I started out this post with the question our bartender David posed to my friend Oscar and I, “what are you passionate about?” After dinner, we decided to grab a drink at the outdoor bar by the water. It was too early to go home! I already had a glass of wine with dinner, and was trying to decide what I was in the mood to order. Instead of asking for their cocktail menu or wine list, I decided to open up to David to reveal what my current mindset was.
I told him what I already had to drink that night, that I was looking for something different to sip on that wasn’t scotch or whiskey, and that I like/typically go for vodka, gin or tequila. He asked me if I like grapefruit, and if I like cinnamon. Since my answer to both was yes, he said, “Okay, it’ll take me a few extra minutes. I’ll be back.” Out of excitement, I asked if I could have a clue as to what he was going to make. “It’s a surprise.” He finally reappears with a coupe glass and cinnamon stick on a small silver tray. I see him pour Belvedere, Saint Germain and Herradura Tequila. Then, he lights a cinnamon stick on fire and covers the glass with it to smoke the cocktail. He releases it, pours my cocktail in, wipes the rim and garnishes with a grapefruit peel. Voila. One of the best cocktails I’ve ever had. He explains that his friend won a competition with this drink that he thought of on the spot. He too has been in many bartending competitions, which is completely fascinating to me. I tell him about my blog, and my journey into gourmet food and beverages.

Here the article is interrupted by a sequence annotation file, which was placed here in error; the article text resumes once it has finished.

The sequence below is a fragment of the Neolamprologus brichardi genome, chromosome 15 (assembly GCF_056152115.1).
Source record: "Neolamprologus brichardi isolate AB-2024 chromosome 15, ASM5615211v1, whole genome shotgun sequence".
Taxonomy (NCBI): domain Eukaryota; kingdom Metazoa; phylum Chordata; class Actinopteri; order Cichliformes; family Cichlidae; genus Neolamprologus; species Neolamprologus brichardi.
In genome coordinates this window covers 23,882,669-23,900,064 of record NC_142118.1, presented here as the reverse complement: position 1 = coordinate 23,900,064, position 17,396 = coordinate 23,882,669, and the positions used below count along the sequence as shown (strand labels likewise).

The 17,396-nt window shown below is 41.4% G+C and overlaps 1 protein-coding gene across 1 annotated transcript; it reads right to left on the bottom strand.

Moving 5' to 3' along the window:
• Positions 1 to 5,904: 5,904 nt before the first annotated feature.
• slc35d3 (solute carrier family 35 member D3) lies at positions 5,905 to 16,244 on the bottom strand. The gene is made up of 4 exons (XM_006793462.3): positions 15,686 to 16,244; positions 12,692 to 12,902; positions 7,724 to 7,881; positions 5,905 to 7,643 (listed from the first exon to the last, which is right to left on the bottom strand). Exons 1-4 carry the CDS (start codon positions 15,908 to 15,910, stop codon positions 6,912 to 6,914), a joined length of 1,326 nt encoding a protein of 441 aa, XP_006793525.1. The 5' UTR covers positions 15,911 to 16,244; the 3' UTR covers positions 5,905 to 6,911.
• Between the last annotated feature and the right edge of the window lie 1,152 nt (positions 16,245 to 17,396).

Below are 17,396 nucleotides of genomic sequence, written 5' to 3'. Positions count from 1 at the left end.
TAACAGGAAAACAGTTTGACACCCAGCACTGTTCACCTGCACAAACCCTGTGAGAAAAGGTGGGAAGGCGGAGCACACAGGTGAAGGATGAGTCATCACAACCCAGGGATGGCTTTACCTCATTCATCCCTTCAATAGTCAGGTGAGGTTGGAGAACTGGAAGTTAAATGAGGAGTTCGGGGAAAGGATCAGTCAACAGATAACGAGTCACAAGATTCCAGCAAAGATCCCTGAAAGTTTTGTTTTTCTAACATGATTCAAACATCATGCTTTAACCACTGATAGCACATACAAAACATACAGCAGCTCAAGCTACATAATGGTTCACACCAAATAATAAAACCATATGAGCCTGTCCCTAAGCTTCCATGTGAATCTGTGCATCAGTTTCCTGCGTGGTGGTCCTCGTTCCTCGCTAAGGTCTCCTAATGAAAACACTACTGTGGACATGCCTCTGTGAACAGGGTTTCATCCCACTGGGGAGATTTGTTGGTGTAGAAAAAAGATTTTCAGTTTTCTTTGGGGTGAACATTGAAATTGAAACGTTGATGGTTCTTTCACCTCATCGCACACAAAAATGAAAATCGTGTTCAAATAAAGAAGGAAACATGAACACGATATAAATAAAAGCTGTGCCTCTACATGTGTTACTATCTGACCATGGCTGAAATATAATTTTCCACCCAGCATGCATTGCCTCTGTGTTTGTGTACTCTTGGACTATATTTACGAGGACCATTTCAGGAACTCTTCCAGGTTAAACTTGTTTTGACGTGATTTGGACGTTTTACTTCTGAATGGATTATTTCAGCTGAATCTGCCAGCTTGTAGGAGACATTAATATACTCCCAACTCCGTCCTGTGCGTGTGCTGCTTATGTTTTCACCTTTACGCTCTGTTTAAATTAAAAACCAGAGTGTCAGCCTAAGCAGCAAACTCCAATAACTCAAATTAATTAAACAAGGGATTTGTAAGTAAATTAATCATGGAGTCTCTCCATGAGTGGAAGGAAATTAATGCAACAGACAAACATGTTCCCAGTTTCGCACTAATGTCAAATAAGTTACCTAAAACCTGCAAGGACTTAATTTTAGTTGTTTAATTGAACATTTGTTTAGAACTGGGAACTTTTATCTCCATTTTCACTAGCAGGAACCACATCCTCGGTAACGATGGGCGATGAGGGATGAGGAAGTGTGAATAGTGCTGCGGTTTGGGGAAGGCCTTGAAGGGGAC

Oscar watching this whole process go down says, “you should do a blog post about this” and asks David, “what is the best way for someone to order a drink?” The first words out of David’s mouth were “what are you passionate about?” He explained that he wants to know what you like, what you enjoy, what you appreciate, why you’re there, instead of listing out all the things you don’t like. Everyone goes out to eat or drink for a different reason. Some people want the ocean view. Some want something they couldn’t or wouldn’t make at home (me!). By sharing what you’re passionate about, it’s up to the professionalism (hopefully) of the bartender to come up with a recommendation to suit your wants and likes, maybe even surprise you a little bit. Being open is a great trait here, but of course if there is something you’re allergic to or totally against, it’s worth mentioning, so long as it’s not your focus when ordering.
The more I thought about this, the more I realized what great advice this was. To be honest, the way that I approached ordering my drink came natural to me through experience and being an open, curious person. I’ve had the practice of knowing what questions to ask and what is worth sharing from traveling and visiting many speakeasy cocktail bars that tend to have more interesting ingredients and craftsmen/women behind the bar. One of my favorite recent travel experiences was at Needle & Thread in Seattle, where they do not have a menu. Rather, the bartender comes to your table and asks you what you like/are craving. It’s so much fun, and really tests you! Highly recommend.
This tactic has always resulted in extraordinary cocktails for me, and I hope it does for you too. A special thank you to my dear friend Oscar and our fantastic bartender David who inspired this post! Please share your favorite beverage experiences and discoveries in the comments below, I’d love to read them!
*All photos in this post are my own. Photos from my visit to 1000 North are coming soon in a restaurant review.